Time to understand the oscillator in a circadian clock

Written by Meenakshi Prabhune

Structural studies revealed the role of protein interactions in cyanobacterial circadian rhythms. What does this tell us about biological clocks in complex organisms?

Model of rhythmic interactions of protein complexes involved in the cyanobacterial clock.

Credit: Archana Chavan, LiWang lab, University of California, Merced

Most people experience jet lag after traveling long distances as their body becomes confused about the altered eating and sleeping times. This is because all organisms, from bacteria to humans, possess an in-built internal clock to cope with the daily light and dark cycles. Thus, even if the external clock timing changes during travel, the internal body clock that governs metabolism needs time to adjust.

Researchers have long known about the existence of circadian rhythms, but the detailed underlying mechanism for how it works remains hazy. Recently, researchers from the University of California, Merced determined how periodic conformational changes in the circadian protein complexes in cyanobacteria influence gene regulation. Archana Chavan, lead researcher of this study, presented her team’s findings last month at the Biophysical Society meeting in San Francisco, California [1, 2].

“The fundamental mechanism of biological clocks remains the same in all living organisms,” said Chavan. Therefore, she chose the easy-to-cultivate cyanobacteria as a model organism. The cyanobacterial circadian clock is unique; it is the only clock wherein all proteins involved in the time-keeping mechanism can be isolated and tested in vitro.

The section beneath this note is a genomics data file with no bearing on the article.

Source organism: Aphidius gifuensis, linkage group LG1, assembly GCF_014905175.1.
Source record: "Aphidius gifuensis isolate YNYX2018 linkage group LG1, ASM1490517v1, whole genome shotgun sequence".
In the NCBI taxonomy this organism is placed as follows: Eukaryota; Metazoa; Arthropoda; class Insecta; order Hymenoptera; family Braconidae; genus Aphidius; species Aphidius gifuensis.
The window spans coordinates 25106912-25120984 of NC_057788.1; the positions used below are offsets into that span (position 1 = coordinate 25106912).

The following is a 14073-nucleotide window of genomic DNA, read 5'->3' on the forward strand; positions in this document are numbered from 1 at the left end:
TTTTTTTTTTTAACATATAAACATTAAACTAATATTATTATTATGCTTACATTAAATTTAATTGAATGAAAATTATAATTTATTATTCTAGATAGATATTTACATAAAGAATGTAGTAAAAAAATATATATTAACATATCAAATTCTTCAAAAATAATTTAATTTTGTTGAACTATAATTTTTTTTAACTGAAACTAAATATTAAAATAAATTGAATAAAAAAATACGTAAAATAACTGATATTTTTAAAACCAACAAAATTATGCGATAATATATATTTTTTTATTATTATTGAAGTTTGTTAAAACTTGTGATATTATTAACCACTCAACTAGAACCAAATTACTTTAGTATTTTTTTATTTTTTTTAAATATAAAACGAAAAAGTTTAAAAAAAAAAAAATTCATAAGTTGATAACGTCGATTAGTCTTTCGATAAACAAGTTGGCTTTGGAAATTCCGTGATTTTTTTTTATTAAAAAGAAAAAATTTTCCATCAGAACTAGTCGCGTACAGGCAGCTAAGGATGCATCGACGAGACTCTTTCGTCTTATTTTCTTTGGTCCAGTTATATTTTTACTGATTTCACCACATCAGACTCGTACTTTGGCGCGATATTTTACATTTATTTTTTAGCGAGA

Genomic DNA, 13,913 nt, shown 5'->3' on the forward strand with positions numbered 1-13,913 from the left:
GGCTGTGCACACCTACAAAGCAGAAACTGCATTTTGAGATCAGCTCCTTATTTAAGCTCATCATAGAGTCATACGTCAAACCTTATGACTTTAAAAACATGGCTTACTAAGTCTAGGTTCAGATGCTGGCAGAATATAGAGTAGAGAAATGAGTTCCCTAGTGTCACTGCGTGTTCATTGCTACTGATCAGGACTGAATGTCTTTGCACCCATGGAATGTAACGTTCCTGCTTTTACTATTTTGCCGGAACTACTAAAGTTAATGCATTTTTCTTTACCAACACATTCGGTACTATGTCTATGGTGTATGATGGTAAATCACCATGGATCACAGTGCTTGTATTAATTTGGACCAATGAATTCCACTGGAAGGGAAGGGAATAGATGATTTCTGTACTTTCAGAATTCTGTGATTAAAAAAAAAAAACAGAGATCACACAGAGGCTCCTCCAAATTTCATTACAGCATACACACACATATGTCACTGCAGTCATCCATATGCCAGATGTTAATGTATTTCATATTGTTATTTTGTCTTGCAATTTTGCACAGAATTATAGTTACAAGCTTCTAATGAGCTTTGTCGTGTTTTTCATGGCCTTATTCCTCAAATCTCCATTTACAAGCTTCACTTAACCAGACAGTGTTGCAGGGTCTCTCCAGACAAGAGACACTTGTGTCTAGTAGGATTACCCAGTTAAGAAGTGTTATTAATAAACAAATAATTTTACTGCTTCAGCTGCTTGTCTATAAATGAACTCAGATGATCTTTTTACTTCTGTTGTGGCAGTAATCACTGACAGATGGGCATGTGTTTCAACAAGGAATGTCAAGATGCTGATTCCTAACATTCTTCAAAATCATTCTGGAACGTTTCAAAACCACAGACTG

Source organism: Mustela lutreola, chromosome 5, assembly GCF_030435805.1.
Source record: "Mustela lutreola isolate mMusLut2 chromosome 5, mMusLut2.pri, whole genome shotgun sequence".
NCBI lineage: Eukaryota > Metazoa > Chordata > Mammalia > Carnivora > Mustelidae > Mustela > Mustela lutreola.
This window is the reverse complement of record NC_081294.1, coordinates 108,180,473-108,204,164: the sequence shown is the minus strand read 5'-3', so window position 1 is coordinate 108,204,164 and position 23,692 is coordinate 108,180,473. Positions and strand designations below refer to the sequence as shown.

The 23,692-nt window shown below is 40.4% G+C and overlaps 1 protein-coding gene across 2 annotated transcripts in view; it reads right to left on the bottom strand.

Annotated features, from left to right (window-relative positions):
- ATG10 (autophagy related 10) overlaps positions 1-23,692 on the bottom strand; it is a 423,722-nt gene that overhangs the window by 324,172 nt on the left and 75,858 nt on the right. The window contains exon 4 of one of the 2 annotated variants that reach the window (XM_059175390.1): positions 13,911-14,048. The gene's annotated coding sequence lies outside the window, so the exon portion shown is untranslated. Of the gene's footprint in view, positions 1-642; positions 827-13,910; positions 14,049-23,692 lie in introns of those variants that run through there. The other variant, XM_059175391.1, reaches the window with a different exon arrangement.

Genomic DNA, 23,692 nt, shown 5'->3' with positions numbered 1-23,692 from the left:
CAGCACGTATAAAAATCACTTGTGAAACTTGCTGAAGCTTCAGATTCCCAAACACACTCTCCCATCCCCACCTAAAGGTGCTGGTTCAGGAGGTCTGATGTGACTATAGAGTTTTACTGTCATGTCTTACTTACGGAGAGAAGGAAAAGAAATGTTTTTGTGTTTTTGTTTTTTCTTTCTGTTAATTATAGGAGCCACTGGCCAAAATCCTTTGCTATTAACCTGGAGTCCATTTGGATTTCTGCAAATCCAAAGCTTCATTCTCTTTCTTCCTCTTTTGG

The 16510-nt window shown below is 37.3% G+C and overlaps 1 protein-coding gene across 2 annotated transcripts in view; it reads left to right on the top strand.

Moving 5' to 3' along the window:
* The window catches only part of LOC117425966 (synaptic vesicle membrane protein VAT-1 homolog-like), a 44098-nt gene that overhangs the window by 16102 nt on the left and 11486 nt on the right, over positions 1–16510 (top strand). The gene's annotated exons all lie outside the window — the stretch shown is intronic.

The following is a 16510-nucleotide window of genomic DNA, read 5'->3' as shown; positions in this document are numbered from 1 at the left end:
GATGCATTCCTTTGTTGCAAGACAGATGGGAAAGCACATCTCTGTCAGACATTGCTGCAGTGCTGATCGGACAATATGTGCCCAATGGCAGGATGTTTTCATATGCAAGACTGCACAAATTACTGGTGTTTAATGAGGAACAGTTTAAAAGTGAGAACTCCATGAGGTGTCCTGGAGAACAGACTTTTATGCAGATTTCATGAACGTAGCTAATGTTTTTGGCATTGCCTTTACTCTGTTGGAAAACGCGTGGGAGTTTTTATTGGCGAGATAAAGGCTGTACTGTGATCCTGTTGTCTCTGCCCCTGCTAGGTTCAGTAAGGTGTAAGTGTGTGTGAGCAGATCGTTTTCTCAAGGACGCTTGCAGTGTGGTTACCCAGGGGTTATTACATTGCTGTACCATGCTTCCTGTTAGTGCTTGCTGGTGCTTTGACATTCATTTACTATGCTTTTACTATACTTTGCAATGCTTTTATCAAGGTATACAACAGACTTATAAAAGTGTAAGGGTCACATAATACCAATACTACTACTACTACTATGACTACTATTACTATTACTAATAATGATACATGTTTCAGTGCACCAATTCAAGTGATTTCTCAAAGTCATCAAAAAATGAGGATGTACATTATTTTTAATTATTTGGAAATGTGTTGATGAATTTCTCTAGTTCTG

In her experiments, Chavan analyzed the structural interactions of the three main proteins that together constitute the circadian clock oscillator in cyanobacteria, KaiA, KaiB, and KaiC, in the presence of ATP over 24-hour periods using nuclear magnetic resonance (NMR). “We put our sample in this big magnet and it generates selective frequency (rf pulse), and using different frequencies, we can actually look at particular atoms in the molecule,” explained Chavan.

The team noted cyclic binding-unbinding of the Kai family proteins, wherein the master regulator KaiC bound KaiA during the day and KaiB during the night. These interactions triggered a signaling cascade, thus regulating specific downstream genes; in the daytime, genes responsible for metabolizing sugars produced by photosynthesis were expressed, while genes driving cell division were expressed at night.

“This is indeed a very nice piece of work by the LiWang lab. Following the temporal behavior of protein complexes by NMR beautifully illustrates the power of the technique when applied to a system where time plays a pivotal role,” said Angela Gronenborn from the University of Pittsburgh School of Medicine, who was not involved in this study.

Chavan believes that understanding the basic principles of circadian clocks in simplistic bacterial models will help unlock the mysteries of biological clocks in complex organisms in the future.